The day whirled by - filled with bike racing up in Boulder and then some car travel back down to the springs. It's strange being in a new bike community and only knowing a few souls. But racing is racing as soon as that whistle blew I was in the mode. Things went okay - I remember how to push myself but I forgot to want the win. Unfortunately there's no excuse for that - so I must try harder next time. The first race of the season is over, and for that I'm thankful. And as soon as Pikes Peak came into view, I stopped beating myself up and a smile spread. That there is one purdy mountain.  Big picture: it's only a bike race.

Tomorrow begins a long day of travel - 32 hours to be exact. The dog sitter (Brian - thank you!) has been briefed, the bikes packed, the kits washed and I'm more than ready to hit the sheets.

I can't wait to explore that big ass island....

Saturday, March 10, 2012

On a roll

"Dude, you haven't stopped smiling this week," a friend quirked on the group ride today. No, no I haven't. I go to bed smiling and wake up smiling, everyday. I can't help it. The serious dose of vitamin D, surrounding myself with positive people, riding my bike a bazillion miles a day, and with spring well on its way - has that effect on me. I'm even smiling while I write this.

Oh, and it might have to do with the fact that Benjamin is home.

Bottom line though: being the master of your own destiny and setting your life up exactly how you want to live it is rad. I am a big advocate of figuring out what will make you happy and then striving for it. Want to write more? Do it. Want to start painting? Do it. Want to cook/laugh/run/play/explore/adventure/live? DO IT.  Life is too long not to. Got a new habit you'd like to form? A new spin on things? Well guess what? You can absolutely start working on what you want today. It's all about setting priorities. And figuring out what distractions or obstacles are in your way. Once you identify them you can start problem solving and figuring out ways to make them work. And then you can take action and empower yourself to do what ever it is you want to do.

Want to move to Colorado? Done.
Want to write a book? Working on it.
Want to stop biting your fingernails? Done.
Want to train full time and be the best cyclist you can be? Doing it.
Want to live life to the fullest? YES!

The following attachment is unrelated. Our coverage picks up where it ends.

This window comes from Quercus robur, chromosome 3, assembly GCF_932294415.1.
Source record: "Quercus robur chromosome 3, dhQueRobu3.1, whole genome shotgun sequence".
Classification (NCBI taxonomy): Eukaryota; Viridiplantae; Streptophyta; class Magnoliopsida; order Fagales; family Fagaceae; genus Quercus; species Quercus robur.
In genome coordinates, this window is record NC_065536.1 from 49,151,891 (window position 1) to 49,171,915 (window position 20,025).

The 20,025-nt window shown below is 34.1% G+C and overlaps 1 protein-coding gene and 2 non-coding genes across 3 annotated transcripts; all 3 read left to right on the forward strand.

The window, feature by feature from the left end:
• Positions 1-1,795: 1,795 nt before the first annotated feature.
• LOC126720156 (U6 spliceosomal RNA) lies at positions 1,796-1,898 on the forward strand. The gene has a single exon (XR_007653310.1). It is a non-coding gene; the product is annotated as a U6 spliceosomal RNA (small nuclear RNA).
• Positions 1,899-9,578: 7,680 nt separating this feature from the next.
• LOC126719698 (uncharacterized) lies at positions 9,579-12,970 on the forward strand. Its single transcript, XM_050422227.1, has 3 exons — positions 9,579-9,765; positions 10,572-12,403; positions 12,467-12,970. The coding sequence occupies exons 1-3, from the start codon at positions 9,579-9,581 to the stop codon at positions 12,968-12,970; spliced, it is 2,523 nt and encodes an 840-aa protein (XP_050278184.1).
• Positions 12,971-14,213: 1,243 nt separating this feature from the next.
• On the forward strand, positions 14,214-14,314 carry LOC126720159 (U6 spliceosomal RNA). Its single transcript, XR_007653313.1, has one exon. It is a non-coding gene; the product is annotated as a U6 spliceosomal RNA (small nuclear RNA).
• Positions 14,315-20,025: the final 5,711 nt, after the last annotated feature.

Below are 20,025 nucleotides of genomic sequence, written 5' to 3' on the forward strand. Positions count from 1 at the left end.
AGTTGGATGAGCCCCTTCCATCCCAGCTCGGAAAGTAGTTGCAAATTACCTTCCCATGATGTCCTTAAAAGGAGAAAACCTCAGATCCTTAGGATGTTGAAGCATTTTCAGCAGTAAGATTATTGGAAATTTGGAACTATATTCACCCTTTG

This week, I identified that I am ready to write more. I'm ready to explore the local mountains more. I'm ready to balance my life by being outdoors half of the day and feel the wind on my skin, the sun in my eyes and the beating of my heart. My short term distractions include cleaning off my kitchen table, setting a timer for housework, just saying no to Facebook and making writing a priority. And guess what? As soon as I did that cheesy grin of mine spread from ear to ear. I have more time to do the things I love and feel way more productive.

Don't beat yourself up though if something you want seems impossible to obtain. Or that maybe you tried to do something and failed. Sometimes you need those failures to help you pinpoint exactly what you want. Keep at it and start small. Next thing you know those cumulative changes will add up.  And when you take things into your own hands and be your own master, it opens you up to more possibilities..... (falling in love, buying a house, getting a cool job, traveling, etc.)

"You're always smiling," commented a customer in the Market last night. "It's infectious and makes everyone around you smile too."

Friday, March 09, 2012

You gotta know when to hold it, know when to fold it. Know when to walk away, know when to run.

It's funny how sometimes what you think is a perfect teaching opportunity becomes a lesson for yourself.

I should have kept my mouth shut. My intitial instinct of keeping my observations to myself was spot on. But no, I thought with the right approach, I would be able to help someone. Instead it back fired.

Saturday's group ride rolled out 20 guys strong, two ladies. A pretty typical scenario - and usually by the end of the ride the group shatters into smaller groups. Riding with the guys is awesome. I know they are pushing me harder then if I went solo and if it was an all women ride. Not to mention it's an awesome way to practice racing, positioning and setting up for the sprints. Positioning is so crucial from not only a horsepower standpoint, but also a cross/head/tailwind aspect that I am often thinking about where I am in the group ten steps ahead of the sprint or power climb. Some weeks I celebrate my success, some I fail, but I always come home and learn something new or affirm good habits.

Saturday was windy and cold. With a smaller pack and a few really strong guys, the pack shattered pretty quickly after the first sprint point. It was one of those days where I had my head down, concentrating on following the wheel in front of me thanks to a vicious cross wind, and next thing I know the pace lightened just enough for me to watch a lead group of 5 ride away, about 300 meters ahead. Shoot. Positioning.